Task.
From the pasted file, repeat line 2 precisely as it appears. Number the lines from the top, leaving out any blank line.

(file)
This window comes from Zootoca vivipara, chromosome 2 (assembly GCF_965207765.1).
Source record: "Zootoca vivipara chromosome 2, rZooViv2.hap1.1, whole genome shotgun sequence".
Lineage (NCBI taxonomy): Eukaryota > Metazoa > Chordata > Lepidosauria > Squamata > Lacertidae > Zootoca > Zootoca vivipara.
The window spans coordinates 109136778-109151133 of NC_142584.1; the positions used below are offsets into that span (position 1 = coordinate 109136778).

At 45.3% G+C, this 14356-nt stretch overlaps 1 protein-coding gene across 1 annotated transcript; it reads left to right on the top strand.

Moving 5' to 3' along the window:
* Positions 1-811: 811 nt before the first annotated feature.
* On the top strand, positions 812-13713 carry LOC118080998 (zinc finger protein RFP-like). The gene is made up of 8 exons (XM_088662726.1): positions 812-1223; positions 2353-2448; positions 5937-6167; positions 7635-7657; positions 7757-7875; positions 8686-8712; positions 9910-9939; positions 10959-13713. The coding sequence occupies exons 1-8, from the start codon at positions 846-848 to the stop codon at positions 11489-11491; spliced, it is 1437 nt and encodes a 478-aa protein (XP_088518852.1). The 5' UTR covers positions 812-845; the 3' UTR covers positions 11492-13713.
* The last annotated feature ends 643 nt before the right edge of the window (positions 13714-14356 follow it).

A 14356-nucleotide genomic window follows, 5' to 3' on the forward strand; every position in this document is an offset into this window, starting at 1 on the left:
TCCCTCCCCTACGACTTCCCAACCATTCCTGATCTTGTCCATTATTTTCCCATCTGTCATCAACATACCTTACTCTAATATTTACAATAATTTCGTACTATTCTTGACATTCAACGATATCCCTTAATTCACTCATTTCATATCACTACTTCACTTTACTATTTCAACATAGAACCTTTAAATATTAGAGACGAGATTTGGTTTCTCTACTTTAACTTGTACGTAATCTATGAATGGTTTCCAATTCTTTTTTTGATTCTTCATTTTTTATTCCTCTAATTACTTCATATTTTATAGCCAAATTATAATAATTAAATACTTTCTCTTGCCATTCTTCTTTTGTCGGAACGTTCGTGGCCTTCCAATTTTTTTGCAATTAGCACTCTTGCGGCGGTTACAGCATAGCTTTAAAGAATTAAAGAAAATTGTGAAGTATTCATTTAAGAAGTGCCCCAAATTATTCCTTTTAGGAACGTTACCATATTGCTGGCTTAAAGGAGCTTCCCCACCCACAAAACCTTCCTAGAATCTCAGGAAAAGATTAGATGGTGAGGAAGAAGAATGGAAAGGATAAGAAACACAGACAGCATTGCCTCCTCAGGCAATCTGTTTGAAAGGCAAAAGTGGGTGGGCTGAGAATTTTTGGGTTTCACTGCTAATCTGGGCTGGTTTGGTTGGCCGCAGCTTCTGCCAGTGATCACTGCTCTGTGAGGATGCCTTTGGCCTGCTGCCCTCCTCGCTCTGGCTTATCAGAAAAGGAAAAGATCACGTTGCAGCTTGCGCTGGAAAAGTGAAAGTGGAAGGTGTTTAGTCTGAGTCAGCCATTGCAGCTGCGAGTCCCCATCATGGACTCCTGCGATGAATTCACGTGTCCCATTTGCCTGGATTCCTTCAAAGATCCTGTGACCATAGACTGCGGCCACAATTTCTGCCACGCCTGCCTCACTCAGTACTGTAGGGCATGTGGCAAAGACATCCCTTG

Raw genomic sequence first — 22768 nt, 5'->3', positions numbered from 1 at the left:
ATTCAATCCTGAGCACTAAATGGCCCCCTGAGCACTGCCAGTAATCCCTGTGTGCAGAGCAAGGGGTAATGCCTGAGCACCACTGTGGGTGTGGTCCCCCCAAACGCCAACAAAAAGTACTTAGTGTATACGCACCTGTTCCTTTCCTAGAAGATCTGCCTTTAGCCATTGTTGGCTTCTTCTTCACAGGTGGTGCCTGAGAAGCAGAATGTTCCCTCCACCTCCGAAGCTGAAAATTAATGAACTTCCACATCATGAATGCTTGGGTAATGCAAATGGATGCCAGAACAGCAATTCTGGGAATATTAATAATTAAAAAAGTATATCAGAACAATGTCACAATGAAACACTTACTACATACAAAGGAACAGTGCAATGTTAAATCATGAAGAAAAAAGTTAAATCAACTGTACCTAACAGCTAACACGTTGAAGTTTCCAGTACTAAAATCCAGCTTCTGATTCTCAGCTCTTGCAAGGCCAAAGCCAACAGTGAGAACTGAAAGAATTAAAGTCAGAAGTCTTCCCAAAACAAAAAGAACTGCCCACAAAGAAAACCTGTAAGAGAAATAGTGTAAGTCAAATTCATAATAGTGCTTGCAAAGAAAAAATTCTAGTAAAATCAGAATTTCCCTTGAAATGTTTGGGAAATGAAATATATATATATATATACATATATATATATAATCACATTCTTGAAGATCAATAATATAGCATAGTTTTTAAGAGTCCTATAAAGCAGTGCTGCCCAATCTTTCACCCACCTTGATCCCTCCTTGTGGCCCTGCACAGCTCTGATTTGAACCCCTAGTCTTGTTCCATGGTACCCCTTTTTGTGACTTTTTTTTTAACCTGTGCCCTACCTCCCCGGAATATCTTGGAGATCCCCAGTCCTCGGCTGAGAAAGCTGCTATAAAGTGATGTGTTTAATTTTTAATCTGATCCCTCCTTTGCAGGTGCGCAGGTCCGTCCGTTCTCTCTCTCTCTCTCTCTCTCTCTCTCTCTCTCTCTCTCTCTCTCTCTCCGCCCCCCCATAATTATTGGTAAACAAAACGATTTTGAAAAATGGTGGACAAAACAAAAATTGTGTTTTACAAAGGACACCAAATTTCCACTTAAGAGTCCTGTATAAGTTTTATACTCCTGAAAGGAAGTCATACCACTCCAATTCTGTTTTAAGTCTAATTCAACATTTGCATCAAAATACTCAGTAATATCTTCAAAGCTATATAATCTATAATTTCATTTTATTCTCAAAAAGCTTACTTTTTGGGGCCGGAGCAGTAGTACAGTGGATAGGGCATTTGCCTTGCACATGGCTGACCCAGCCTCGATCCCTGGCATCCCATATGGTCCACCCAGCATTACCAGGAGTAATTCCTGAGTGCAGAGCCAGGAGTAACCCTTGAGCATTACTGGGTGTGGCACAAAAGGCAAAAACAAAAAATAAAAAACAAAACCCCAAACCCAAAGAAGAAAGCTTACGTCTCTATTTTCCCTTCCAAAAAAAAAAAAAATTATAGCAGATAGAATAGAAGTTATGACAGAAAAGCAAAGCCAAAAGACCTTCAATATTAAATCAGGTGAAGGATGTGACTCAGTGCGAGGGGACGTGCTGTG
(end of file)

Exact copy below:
Source record: "Zootoca vivipara chromosome 2, rZooViv2.hap1.1, whole genome shotgun sequence".